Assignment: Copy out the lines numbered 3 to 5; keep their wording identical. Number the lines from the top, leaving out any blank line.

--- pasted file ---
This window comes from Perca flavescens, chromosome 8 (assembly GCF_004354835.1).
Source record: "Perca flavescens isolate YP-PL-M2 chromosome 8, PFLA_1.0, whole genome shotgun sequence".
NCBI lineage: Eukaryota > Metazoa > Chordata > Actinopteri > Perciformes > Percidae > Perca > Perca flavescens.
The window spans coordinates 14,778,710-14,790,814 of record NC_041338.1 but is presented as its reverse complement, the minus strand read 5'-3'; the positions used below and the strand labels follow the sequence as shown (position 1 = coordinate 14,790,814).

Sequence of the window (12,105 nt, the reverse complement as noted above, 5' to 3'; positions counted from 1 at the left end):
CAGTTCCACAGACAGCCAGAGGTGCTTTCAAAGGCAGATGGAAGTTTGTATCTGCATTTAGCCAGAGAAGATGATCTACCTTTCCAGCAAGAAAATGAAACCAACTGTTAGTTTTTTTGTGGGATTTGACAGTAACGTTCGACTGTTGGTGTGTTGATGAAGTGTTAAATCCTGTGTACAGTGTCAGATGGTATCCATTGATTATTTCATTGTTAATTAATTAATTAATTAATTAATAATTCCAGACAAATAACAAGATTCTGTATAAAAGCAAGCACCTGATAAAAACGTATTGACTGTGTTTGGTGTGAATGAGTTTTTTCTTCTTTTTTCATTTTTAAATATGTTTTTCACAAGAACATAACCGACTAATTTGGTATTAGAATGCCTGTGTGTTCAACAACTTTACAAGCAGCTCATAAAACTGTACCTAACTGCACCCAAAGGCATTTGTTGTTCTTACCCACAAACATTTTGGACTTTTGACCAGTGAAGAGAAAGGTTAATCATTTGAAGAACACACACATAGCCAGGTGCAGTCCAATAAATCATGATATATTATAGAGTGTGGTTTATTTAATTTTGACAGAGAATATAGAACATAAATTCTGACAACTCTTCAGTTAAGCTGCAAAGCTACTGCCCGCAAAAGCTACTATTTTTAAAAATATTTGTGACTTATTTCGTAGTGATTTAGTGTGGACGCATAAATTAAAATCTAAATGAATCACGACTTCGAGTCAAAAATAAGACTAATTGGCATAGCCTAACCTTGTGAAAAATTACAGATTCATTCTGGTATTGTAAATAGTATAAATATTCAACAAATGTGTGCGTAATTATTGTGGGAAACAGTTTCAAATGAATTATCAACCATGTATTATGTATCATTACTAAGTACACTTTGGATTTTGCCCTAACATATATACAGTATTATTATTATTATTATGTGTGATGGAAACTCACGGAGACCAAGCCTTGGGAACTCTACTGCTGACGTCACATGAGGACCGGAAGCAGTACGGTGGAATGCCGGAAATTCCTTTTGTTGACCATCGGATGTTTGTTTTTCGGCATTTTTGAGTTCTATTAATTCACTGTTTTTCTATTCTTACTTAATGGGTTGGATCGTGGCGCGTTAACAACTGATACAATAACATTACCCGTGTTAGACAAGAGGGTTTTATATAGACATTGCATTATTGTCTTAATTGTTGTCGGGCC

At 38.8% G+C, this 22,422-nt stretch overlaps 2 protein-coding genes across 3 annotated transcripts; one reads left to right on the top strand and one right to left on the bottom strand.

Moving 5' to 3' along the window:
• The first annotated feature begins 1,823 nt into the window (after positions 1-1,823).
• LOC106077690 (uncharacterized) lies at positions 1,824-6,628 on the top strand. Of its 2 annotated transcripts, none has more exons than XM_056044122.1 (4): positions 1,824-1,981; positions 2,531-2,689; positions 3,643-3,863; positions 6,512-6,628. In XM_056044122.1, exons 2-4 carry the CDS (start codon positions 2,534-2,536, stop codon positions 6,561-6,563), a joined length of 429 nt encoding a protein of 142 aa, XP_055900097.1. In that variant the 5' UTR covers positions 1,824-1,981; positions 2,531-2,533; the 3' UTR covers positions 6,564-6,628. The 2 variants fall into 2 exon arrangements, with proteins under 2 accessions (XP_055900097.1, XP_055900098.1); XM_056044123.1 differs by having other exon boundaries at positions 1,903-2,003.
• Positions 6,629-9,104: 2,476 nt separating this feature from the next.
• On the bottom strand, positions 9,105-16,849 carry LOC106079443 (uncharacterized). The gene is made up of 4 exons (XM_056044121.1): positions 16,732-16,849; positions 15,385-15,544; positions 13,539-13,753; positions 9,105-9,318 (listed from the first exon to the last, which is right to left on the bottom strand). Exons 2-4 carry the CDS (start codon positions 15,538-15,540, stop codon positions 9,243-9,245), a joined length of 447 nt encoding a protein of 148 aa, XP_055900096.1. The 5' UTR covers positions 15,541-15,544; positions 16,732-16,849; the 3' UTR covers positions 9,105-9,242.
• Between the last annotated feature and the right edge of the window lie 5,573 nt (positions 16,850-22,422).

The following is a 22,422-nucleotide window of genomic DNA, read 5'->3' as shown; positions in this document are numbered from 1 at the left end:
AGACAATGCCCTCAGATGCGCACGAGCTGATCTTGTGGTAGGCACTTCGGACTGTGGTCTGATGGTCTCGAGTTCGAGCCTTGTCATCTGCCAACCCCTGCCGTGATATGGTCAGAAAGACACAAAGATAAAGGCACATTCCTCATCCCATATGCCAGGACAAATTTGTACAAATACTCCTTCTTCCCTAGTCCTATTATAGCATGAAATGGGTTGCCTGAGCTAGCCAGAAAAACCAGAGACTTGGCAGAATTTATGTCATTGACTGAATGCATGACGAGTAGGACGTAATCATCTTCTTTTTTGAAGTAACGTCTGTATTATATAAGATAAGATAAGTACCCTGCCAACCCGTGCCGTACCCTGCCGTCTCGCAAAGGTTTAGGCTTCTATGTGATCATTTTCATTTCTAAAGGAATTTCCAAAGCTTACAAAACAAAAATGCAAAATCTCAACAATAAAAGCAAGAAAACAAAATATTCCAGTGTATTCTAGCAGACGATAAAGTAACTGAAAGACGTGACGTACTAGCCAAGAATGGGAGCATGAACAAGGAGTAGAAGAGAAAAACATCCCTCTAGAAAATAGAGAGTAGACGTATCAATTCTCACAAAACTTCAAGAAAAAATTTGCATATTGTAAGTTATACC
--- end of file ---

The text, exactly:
NCBI lineage: Eukaryota > Metazoa > Chordata > Actinopteri > Perciformes > Percidae > Perca > Perca flavescens.
The window spans coordinates 14,778,710-14,790,814 of record NC_041338.1 but is presented as its reverse complement, the minus strand read 5'-3'; the positions used below and the strand labels follow the sequence as shown (position 1 = coordinate 14,790,814).

Sequence of the window (12,105 nt, the reverse complement as noted above, 5' to 3'; positions counted from 1 at the left end):